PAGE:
Harriet and I worked in different time zones, and were three hours apart. I often worked in the evening in California, while the East Coast was sleeping. That turned out to be a perfect arrangement for us. I emailed chapters late at night, and by the time I started work the next day, I would have Harriet’s exhaustive list of comments.

Many of her comments were about the nuts and bolts of punctuation, syntax, or usage. But many other comments referenced parts of the book that are based things I personally experienced in my Army years. While I was away on Army assignment, my sister and I exchanged letters regularly, keeping each other current on what we were doing.

Harriet’s incredible memory therefore held many recollections of things that I had experienced, but forgotten. From time to time her comments would prompt me with these forgotten episodes, and I would use some of them to refine the narrative of my story. She also offered clear memories of news stories for the time period covered in the book. These often suggested ways I could make my “alternate history” mesh with real world events.

I’ll soon begin another book…I already have a mental outline of it. And I’ll find another editor. Nevertheless I know that I’ll never find another Harriet.

 

 

Why I Wrote “The Victory That Wasn’t”

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Following a short assignment at Ft. Irwin, CA, I boarded a plane to Honolulu, and reported to Schofield Barracks. Schofield was the home of USARHAW–U.S. Army, Hawaii–and the Hawaii Army Weekly. Assigned to the Public Information Office, my first job was writer-reporter for the Weekly.

Along with headquarters operations, Schofield was the home of the 11th Infantry Brigade, then training for deployment to Vietnam. The brigade would later play a major role in the war, in a story that might have brought the war to a premature end.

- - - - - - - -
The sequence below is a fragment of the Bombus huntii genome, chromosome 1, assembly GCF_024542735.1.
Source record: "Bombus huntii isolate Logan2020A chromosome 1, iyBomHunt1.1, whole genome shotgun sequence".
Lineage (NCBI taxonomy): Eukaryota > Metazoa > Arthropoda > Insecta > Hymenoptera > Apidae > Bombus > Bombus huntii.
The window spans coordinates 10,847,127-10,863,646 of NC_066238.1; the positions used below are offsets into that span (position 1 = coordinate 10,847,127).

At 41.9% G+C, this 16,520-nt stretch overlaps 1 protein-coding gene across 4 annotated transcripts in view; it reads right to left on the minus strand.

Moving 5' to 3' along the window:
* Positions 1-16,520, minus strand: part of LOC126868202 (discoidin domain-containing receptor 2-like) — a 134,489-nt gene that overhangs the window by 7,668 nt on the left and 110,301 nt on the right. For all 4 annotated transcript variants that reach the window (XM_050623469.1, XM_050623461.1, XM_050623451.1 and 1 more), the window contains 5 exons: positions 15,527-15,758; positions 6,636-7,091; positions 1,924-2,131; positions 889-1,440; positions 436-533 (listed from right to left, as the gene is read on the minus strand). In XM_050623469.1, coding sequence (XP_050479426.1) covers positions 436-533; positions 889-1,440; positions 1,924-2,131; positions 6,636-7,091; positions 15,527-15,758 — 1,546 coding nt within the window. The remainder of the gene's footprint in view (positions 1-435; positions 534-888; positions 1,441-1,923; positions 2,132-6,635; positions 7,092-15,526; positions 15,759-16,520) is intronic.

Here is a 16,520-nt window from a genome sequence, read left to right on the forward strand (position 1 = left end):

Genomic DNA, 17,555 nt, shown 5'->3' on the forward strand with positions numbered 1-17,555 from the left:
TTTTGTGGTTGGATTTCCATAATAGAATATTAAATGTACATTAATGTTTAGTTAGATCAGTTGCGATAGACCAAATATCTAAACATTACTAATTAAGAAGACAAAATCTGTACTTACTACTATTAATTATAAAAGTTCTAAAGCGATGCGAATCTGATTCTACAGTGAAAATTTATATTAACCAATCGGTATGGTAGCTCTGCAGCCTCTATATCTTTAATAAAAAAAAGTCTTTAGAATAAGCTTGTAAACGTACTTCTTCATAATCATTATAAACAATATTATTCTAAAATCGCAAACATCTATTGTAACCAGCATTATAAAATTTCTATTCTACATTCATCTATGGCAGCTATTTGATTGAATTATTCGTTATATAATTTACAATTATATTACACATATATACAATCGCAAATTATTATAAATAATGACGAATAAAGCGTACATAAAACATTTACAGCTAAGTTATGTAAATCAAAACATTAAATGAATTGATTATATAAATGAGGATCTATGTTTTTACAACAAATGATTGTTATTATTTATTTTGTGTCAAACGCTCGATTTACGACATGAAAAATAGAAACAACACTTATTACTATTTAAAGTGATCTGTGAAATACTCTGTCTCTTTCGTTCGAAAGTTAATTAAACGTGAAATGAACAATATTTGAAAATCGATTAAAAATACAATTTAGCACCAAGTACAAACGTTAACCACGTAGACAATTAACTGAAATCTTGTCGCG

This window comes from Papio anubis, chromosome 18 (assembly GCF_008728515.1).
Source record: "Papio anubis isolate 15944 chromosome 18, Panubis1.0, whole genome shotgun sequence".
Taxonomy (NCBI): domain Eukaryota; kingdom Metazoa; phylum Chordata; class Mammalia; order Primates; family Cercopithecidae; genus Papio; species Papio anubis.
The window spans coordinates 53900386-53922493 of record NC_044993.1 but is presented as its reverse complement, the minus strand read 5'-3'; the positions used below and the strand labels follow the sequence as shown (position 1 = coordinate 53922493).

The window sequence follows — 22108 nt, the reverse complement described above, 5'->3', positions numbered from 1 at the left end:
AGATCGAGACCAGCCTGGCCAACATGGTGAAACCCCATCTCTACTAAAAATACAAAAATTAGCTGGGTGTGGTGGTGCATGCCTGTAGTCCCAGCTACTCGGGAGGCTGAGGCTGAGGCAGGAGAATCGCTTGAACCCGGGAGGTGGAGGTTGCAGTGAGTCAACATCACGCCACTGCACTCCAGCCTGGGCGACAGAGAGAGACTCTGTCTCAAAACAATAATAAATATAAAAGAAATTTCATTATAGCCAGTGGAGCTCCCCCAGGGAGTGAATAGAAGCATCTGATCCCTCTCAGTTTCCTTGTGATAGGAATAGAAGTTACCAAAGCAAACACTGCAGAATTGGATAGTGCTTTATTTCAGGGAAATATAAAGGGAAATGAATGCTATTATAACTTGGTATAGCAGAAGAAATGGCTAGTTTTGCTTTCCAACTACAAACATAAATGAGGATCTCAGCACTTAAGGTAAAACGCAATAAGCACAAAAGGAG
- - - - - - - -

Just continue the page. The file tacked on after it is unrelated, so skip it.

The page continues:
During my first year writing for the Army’s newspaper I covered the brigade during training, and spoke to hundreds of its soldiers. Most of them were exceptional and later served bravely in Vietnam combat. Nevertheless I met a few draftees that seemed unfit for battle, and might have had a negative effect on the brigade’s overall fitness.

After the brigade deployed to Vietnam, the media referred to it as the Americal Division, to which it was attached. Soldiers in one of its many infantry companies became famous as perpetrators of the infamous My Lai Massacre.

Over the following years I thought about several things that happened during the brigade’s troubled days in Hawaii. Though no one could have predicted the future, these events–known only to a few people–may have foreshadowed the My Lai tragedy. And since My Lai had such a negative impact on the American people, it apparently spurred the country’s leaders to negotiate an end to American involvement.

Thinking about the overall impact of the war on America, I have long wondered how history might have been different, if some events during the Brigade’s formation in Hawaii had been different. That became the basis for the alternate history of my novel, “The Victory That Wasn’t.”

 

College Journalism on Steroids in Indiana

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When I arrived at Ft. Benjamin Harrison to enter DINFOS–the Defense Information School–I didn’t know what to expect. Just a few weeks past Army basic training, I was just happy to be in a place where there were no screaming drill instructors, no marching, running, or weapons training. Realizing that it was a genuine academic institution was icing on the cake.